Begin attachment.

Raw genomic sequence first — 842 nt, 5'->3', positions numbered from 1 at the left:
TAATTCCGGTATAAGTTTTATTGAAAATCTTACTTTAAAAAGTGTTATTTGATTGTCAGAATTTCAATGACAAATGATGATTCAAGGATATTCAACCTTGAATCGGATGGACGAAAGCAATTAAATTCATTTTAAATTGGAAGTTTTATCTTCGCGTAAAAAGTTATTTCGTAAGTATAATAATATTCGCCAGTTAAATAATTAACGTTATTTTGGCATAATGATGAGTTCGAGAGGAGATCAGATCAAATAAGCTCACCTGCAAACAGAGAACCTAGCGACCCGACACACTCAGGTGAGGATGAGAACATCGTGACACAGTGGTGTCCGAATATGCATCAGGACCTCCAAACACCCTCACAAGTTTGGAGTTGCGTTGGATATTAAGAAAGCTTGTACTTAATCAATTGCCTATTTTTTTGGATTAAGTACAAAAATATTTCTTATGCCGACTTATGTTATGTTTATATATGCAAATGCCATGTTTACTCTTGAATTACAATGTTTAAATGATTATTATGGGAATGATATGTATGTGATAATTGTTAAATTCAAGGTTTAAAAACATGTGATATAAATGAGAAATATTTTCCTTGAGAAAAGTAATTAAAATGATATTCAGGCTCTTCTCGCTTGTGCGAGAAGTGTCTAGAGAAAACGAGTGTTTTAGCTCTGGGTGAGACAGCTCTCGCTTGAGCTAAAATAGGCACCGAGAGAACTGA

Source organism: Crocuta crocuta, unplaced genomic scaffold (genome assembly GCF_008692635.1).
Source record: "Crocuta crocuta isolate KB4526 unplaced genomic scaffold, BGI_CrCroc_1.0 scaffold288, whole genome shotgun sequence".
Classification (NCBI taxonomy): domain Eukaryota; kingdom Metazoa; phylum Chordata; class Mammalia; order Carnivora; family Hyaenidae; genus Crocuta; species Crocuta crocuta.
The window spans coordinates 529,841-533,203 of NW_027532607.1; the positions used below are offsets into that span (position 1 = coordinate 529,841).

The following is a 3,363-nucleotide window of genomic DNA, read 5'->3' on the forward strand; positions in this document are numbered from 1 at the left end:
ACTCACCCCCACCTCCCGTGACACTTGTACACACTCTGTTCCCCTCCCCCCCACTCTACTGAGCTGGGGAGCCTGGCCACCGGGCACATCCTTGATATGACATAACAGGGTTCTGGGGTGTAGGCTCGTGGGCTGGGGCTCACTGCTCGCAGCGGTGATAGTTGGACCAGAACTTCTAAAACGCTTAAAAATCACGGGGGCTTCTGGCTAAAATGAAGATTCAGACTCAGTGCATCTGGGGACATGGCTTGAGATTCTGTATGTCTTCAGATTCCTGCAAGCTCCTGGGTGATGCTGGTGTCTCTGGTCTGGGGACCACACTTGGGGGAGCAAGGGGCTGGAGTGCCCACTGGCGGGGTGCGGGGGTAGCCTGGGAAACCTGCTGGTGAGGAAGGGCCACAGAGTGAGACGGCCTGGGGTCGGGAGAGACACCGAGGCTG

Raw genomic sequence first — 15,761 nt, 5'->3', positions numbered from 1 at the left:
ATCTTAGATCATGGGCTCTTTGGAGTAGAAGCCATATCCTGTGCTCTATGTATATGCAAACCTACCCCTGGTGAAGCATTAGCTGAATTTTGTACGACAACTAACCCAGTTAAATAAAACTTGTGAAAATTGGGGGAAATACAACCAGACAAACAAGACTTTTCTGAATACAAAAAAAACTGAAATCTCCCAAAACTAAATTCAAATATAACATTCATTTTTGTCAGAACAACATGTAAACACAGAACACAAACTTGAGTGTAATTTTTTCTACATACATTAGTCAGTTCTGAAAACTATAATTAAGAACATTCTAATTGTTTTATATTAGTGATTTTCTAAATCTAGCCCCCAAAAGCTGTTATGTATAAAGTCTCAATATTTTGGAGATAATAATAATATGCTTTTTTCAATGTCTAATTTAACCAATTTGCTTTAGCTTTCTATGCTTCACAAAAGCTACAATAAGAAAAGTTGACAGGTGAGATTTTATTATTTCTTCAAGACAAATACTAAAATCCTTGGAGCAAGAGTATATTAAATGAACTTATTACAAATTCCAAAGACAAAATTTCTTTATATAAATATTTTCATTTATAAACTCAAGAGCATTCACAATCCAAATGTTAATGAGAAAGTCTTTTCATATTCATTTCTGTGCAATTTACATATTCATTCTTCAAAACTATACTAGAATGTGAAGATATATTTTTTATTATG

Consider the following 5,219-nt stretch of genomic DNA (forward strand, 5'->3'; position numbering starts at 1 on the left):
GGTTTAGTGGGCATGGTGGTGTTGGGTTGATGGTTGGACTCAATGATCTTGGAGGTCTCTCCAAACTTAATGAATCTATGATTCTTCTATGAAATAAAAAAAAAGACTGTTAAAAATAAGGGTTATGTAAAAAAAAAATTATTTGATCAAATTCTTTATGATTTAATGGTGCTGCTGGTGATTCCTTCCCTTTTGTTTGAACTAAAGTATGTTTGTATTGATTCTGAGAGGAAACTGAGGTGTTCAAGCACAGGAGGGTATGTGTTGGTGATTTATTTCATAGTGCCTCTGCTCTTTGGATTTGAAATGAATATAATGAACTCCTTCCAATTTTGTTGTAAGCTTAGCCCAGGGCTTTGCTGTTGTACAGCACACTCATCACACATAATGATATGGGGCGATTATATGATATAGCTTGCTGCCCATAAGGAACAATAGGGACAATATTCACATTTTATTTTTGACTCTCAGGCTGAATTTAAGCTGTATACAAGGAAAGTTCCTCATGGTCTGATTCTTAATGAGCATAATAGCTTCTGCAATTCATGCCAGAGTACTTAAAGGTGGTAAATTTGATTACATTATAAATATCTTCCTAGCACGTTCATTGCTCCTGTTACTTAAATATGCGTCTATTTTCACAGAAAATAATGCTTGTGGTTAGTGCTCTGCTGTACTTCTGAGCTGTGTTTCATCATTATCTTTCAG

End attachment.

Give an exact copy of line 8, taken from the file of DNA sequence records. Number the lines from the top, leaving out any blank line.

ACTCACCCCCACCTCCCGTGACACTTGTACACACTCTGTTCCCCTCCCCCCCACTCTACTGAGCTGGGGAGCCTGGCCACCGGGCACATCCTTGATATGACATAACAGGGTTCTGGGGTGTAGGCTCGTGGGCTGGGGCTCACTGCTCGCAGCGGTGATAGTTGGACCAGAACTTCTAAAACGCTTAAAAATCACGGGGGCTTCTGGCTAAAATGAAGATTCAGACTCAGTGCATCTGGGGACATGGCTTGAGATTCTGTATGTCTTCAGATTCCTGCAAGCTCCTGGGTGATGCTGGTGTCTCTGGTCTGGGGACCACACTTGGGGGAGCAAGGGGCTGGAGTGCCCACTGGCGGGGTGCGGGGGTAGCCTGGGAAACCTGCTGGTGAGGAAGGGCCACAGAGTGAGACGGCCTGGGGTCGGGAGAGACACCGAGGCTG